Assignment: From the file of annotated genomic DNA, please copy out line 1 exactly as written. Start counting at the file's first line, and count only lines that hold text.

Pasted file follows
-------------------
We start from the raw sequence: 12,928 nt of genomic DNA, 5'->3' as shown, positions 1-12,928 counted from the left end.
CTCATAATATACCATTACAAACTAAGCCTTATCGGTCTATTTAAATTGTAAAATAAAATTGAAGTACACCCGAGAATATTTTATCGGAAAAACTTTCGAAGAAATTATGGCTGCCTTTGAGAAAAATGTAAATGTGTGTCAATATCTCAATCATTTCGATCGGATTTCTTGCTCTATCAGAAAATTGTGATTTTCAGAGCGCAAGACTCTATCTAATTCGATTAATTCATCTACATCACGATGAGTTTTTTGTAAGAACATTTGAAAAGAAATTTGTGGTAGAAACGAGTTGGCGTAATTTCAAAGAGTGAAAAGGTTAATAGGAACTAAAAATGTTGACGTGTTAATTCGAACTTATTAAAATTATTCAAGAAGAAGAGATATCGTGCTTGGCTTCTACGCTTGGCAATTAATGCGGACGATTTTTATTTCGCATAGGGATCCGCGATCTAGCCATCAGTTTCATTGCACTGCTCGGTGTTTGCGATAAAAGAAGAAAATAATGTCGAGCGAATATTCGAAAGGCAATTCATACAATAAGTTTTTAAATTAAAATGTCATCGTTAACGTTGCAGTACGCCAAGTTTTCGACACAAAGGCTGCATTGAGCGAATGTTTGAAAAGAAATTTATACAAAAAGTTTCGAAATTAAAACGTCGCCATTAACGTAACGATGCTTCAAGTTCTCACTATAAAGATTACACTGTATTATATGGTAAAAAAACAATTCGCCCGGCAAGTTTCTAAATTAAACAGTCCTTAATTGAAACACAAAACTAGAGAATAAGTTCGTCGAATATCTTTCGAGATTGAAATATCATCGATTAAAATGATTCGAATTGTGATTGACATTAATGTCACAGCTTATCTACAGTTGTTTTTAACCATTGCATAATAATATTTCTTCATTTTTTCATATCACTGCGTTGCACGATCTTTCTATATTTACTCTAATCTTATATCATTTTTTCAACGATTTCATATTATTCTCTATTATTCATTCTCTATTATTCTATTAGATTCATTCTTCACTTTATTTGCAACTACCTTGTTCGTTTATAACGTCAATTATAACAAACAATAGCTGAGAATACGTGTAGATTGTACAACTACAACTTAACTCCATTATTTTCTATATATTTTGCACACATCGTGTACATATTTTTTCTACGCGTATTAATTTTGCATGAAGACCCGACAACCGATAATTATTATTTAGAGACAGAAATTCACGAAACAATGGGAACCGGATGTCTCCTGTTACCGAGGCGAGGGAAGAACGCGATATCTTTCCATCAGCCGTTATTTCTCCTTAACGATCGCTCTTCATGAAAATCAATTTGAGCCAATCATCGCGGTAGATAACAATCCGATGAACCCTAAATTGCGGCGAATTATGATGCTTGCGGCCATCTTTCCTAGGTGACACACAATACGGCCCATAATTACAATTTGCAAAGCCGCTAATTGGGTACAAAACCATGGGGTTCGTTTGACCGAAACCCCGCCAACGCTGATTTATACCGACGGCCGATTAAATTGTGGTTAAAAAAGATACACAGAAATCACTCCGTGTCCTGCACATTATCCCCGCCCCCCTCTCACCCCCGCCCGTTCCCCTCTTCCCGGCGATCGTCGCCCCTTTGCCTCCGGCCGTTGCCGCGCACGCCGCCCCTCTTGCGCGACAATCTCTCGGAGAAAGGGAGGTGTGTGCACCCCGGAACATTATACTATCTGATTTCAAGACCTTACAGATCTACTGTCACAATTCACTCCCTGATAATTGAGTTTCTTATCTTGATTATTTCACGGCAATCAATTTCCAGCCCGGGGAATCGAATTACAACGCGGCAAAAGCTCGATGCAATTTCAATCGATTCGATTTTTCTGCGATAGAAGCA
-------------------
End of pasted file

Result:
We start from the raw sequence: 12,928 nt of genomic DNA, 5'->3' as shown, positions 1-12,928 counted from the left end.